Post written by written by Charlotte Conway, Public Programs Coordinator. Adapted from WILD about Black-footed Ferrets (US Fish and Wildlife Service).
Daily Discovery: The Road to Recovery – The Black-Footed Ferret
Did you know one of the most endangered mammals in North America lives right here in your backyard? Celebrate Endangered Species Day this year by learning about this amazing animal! Black-footed ferrets, or as we like to call them, BFFs, were thought to be extinct twice! BFFs have recovered from a population of only 18 individuals found in 1981 to several hundred today.
Learn about the rediscovery of the animal thought to be extinct, discover how important it is to protect the habitats of endangered species, and become a wild life conservationist yourself with these BFF activities!
Rediscovery of the BFFs: A Quick History
Black-footed ferrets are considered one of the most endangered animals in North America. Twice, scientists believed they were extinct. In 1964, as the U.S. government was about to declare the black-footed ferret extinct, a small population was located in Mellette County, South Dakota. That population continued to decline and nine ferrets were taken out of the wild to begin a captive breeding program. The captive breeding attempt failed. By 1974, there were no more wild ferrets in Mellette County. When the last captive animal died at Patuxent Wildlife Research Center in Laurel, Maryland in 1979, the ferret was again presumed extinct.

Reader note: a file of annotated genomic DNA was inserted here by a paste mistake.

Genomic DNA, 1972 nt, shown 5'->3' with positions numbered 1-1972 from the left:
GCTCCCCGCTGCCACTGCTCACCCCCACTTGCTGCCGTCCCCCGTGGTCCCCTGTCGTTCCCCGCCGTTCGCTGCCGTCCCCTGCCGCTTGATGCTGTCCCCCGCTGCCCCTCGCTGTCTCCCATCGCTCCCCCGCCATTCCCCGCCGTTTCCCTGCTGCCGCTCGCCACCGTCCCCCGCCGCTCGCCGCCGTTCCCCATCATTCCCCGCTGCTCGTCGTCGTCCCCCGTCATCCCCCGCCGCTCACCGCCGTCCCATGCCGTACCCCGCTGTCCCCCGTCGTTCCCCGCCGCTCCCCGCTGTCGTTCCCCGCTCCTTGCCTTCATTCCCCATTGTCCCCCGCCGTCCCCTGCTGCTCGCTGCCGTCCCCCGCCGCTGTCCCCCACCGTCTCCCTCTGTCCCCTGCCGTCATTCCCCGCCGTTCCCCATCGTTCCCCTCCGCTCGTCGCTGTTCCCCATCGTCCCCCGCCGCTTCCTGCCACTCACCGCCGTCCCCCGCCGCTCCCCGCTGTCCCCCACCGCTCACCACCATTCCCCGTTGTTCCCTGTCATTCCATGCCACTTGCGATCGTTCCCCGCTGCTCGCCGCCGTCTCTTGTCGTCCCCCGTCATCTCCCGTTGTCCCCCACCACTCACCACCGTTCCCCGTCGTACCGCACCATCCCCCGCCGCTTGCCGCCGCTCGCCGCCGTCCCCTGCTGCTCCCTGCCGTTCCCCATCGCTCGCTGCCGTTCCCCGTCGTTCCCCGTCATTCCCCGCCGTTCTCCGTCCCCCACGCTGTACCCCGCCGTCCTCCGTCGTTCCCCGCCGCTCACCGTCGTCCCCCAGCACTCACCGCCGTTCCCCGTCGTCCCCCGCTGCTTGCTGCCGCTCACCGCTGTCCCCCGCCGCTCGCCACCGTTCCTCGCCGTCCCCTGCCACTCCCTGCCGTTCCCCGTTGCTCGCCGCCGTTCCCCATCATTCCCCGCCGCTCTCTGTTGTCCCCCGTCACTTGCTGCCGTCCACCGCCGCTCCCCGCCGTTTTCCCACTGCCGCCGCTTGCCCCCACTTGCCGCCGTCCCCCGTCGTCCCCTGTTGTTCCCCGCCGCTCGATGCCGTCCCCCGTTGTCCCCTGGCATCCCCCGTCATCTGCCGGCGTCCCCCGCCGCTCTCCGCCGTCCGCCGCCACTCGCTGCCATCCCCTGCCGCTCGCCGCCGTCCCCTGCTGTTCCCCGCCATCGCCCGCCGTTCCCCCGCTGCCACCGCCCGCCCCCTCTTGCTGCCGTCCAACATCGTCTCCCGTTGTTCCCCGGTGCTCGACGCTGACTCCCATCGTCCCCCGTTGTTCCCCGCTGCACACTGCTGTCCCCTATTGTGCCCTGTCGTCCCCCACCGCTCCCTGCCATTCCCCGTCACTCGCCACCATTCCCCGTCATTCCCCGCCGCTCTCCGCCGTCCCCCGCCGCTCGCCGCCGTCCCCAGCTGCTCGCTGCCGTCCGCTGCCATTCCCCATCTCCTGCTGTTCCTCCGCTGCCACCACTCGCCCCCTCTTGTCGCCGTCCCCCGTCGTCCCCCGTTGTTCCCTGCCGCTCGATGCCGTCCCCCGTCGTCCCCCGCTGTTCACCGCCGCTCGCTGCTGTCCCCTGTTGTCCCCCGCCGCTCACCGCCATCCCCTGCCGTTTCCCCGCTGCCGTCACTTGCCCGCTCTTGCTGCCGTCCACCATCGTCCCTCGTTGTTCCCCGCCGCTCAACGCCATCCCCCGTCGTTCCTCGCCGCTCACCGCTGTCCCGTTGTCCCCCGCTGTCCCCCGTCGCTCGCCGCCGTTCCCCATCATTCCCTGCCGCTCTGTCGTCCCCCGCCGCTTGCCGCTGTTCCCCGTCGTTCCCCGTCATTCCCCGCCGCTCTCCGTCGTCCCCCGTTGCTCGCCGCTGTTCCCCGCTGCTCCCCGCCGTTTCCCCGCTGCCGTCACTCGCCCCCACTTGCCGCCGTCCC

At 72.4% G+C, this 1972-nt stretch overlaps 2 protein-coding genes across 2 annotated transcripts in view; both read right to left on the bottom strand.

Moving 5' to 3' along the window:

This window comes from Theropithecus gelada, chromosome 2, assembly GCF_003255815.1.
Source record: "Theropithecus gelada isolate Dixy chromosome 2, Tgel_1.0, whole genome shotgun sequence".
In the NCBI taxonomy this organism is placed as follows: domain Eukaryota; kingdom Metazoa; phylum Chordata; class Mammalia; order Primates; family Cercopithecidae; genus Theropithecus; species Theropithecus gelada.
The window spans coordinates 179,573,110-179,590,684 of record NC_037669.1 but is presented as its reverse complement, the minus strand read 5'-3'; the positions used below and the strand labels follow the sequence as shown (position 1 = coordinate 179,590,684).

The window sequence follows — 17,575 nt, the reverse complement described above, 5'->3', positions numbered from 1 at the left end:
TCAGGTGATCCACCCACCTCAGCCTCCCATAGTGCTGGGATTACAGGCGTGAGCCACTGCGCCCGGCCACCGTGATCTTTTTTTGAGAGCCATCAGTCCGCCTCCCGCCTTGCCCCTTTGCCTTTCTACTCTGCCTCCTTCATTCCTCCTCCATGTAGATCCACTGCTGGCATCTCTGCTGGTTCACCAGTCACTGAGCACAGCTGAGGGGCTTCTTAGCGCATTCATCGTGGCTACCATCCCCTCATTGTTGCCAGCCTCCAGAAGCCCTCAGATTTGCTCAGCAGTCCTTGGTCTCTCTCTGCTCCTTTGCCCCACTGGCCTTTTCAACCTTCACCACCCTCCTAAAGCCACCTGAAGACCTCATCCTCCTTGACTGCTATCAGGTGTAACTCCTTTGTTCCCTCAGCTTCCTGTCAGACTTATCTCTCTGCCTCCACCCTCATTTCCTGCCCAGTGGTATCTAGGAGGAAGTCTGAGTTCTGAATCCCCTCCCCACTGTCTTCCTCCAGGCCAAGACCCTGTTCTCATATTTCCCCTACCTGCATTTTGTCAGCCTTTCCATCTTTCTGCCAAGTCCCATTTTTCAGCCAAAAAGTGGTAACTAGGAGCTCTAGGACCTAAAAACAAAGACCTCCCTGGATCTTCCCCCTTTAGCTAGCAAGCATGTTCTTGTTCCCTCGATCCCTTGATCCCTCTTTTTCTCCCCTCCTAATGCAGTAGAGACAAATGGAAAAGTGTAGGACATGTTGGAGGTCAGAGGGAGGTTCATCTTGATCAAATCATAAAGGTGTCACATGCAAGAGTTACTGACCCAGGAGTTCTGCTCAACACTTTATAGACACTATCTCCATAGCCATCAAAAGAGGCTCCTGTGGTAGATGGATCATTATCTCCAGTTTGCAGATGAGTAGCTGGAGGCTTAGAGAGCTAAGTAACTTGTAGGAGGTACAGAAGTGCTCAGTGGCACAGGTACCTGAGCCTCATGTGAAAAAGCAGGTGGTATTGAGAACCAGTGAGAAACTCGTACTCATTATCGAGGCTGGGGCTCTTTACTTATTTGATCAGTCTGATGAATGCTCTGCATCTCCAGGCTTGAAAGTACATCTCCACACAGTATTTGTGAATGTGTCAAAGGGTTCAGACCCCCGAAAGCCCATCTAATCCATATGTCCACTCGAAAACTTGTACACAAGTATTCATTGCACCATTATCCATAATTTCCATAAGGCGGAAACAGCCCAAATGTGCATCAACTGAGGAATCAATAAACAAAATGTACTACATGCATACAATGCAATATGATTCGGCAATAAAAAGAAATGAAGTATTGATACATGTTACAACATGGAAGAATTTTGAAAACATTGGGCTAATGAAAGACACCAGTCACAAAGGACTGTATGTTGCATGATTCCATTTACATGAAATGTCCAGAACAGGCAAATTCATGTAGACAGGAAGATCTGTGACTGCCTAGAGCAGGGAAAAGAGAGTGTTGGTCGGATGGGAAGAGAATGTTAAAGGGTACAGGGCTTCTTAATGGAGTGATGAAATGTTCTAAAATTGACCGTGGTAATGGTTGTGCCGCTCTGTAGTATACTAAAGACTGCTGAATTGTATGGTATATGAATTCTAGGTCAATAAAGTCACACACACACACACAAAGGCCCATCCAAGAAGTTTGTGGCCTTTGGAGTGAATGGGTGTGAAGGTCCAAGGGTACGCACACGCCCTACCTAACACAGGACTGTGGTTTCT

Most scientists gave up hope of ever finding another black-footed ferret. While many had searched far and wide, they did not find any more in the wild. A lucky incident changed all that. At about 3 a.m. on September 26, 1981, cattle rancher John Hogg and his wife, Lucille, were awakened by their dog’s furious barking just outside the bedroom window. They figured that Shep had gotten tangled up with a porcupine and they went back to sleep.
When John Hogg looked around the next day, he found the carcass of a strange little animal. He had never seen one like it before. It had a black mask, black feet, and a black-tipped tail. It also had a broken back. Lucille suggested they make a mount of it. They took it to a Meeteetse taxidermist. The taxidermist realized that it was a black-footed ferret.
Amazingly, another black-footed ferret population was soon discovered near Meeteetse, Wyoming. Then, canine distemper struck the population. In 1986, shortly before distemper wiped out all the remaining wild ferrets in Wyoming, the last 18 animals were captured for captive breeding. Unlike the efforts in the 1970’s, scientists were very successful breeding the animals in the 1980’s. By the fall of 1991, the captive-breeding population had grown to a large enough size to permit the first experimental reintroduction site.